added 1 changesets with 1 changes to 1 files
(run 'hg update' to get a working copy)

As can be seen while it pulls the new version/changes to the file it asks us to run hg update to actually commit or make the changes in our local repository/working copy.

So then I run


$hg update -v

The -v is for verbose . This is useful to track which files got changed :-


$ hg update -v
resolving manifests
getting data/config.xml
1 files updated, 0 files merged, 0 files removed, 0 files unresolved

One can see what changes have been done if you know the changesetid of each revision which can be looking at hg log -v . This is what the first two entries in my hg log -v look like :-

changeset: 301:0d90220d0bb0
tag: tip
user: dextero
date: Sat Jul 09 21:32:15 2011 +0200
files: data/config.xml
description:
re #1091 – updated config.xml’s version to make sure it overwrites old one

changeset: 300:f7a80996005a
user: dextero
date: Sat Jul 09 21:23:57 2011 +0200
files: data/config.xml data/locale/en/controls.xml
description:
test #1091 – renamed control schemes, erased Mousecast. “first game” screen now displays only Mouse(old: ‘most true’) and Keyboard(‘8-k’) schemes.

What is interesting to note here that the changesetid of each revision is unique. Apparently with each new revision an SHA1-key is generated (perhaps coupled with a mac address or whatever). By changesetid I mean :-


changeset: 301:0d90220d0bb0
changeset: 300:f7a80996005a

Anyways, while as an average joe I might not use it but developers and curious people would enjoy the hg diff which is similar to the command svn diff . Giving below an output of svn diff from the project dawn-rpg :-

/usr/local/src/dawn-rpg$ svn diff -r 889:890
Index: src/CEditor.h
===================================================================
— src/CEditor.h (revision 889)
+++ src/CEditor.h (revision 890)
@@ -35,29 +35,11 @@
class CEditor
{
public:
– CEditor() {
– enabled = false;
– tilepos_offset = 0;
– tilepos = 0;
– current_tilepos = 0;
– current_object = 0;
– objectedit_selected = -1;
– zoneToEdit = NULL;
– objectDescriptionFont = NULL;
– keybindingFont = NULL;
– tinyFont = NULL;
– adjacencyModeEnabled = false;
– for ( size_t curDirection=0; curDirection <= AdjacencyType::BOTTOM; ++curDirection ) {
– curDirectionAdjacencySelection[ curDirection ] = 0;
– }
– };
+ CEditor();
+ ~CEditor();

– ~CEditor() {
– }

void initFonts();

– bool KP_toggle_editor;
void DrawEditor();
void SaveZone();
void HandleKeys();
@@ -69,6 +51,8 @@
void setEnabled( bool enabled );
void loadNPCs();

+ bool KP_toggle_editor;
+
private:
void inc_tilepos();
void dec_tilepos();
Index: src/CEditor.cpp
===================================================================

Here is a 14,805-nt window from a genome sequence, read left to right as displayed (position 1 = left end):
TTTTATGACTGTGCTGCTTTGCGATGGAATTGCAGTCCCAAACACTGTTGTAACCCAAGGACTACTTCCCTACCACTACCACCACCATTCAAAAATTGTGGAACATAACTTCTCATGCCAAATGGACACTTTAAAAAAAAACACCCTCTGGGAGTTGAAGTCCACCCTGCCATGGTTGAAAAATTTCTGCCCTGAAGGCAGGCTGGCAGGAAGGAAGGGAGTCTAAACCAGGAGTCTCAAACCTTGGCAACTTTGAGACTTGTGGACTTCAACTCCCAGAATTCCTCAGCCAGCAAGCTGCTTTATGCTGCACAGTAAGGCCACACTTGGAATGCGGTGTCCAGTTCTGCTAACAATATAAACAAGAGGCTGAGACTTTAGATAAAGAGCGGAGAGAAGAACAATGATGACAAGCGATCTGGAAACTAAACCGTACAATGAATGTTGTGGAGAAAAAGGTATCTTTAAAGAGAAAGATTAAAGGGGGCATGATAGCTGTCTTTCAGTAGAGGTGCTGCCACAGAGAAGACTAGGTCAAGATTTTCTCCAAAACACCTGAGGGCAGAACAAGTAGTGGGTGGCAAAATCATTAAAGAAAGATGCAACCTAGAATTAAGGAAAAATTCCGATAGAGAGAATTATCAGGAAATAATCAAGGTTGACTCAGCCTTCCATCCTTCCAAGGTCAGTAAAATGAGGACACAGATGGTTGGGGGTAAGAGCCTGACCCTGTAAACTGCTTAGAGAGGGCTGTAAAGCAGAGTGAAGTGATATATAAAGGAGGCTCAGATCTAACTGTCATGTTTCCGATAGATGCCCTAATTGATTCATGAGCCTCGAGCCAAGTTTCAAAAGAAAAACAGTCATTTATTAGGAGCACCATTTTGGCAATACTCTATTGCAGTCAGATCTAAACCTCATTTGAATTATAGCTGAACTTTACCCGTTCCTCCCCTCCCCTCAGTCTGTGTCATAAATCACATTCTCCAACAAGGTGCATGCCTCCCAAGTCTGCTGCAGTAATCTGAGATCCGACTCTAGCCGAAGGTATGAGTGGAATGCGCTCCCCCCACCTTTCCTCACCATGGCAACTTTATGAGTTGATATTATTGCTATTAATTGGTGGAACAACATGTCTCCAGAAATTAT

— src/CEditor.cpp (revision 889)
+++ src/CEditor.cpp (revision 890)
@@ -31,6 +31,28 @@
extern CMessage message;
extern std::map allMobTypes;

+CEditor::CEditor()
+{
+ enabled = false;
+ tilepos_offset = 0;
+ tilepos = 0;
+ current_tilepos = 0;
+ current_object = 0;
+ objectedit_selected = -1;
+ zoneToEdit = NULL;
+ objectDescriptionFont = NULL;
+ keybindingFont = NULL;
+ tinyFont = NULL;
+ adjacencyModeEnabled = false;
+ for ( size_t curDirection=0; curDirection <= AdjacencyType::BOTTOM; ++curDirection ) {
+ curDirectionAdjacencySelection[ curDirection ] = 0;
+ }
+}
+
+CEditor::~CEditor()
+{
+}
+
namespace DawnInterface {
CNPC* addMobSpawnPoint( std::string mobID, int x_pos, int y_pos, int respawn_rate, int do_respawn );
}

Similarly, in hg diff you do the same/exact thing :-

/usr/local/src/warlockgauntlet$ hg diff -r 300:301
diff -r f7a80996005a -r 0d90220d0bb0 data/config.xml
--- a/data/config.xml Sat Jul 09 21:23:57 2011 +0200
+++ b/data/config.xml Sat Jul 09 21:32:15 2011 +0200
@@ -1,4 +1,4 @@
-
+

Now you see the power of hg vis-a-vis . While svn takes quite a while even to do a local repo diff ,hg is able to do the same in an almost instantaneous way. Even in this shallow sorta test I can appreciate why people choose/chose hg/mercurial over subversion as it quite a few benefits.

The last average joe command is :-

$hg parents
changeset: 301:0d90220d0bb0
tag: tip
user: dextero
date: Sat Jul 09 21:32:15 2011 +0200
files: data/config.xml
description:
re #1091 - updated config.xml's version to make sure it overrides old one

The hg parents command can be thought of as a sub-set of the svn info command. It basically gives the summary of the latest commit and the comment for the same.

One of the more interesting feature which I have not found in subversion or at least I do not know is the verify feature, hg is pretty good at it :-


$ hg verify
repository uses revlog format 1
checking changesets
checking manifests
crosschecking files in changesets and manifests
checking files
warning: copy source of 'data/physicals/monsters/defs/baldurian.xml' not in parents of f1cc3beca032
5730 files, 302 changesets, 7202 total revisions
1 warnings encountered!

At my end at the moment it’s not such a great issue but is good to know that such a tool/feature exists. How it does that would require some looking into but still a nifty feature by all accounts.

The third and final instalment would attempt to cover git (the least conceptually clear to me and/all any miscellaneous notes)

That’s about it from me for now.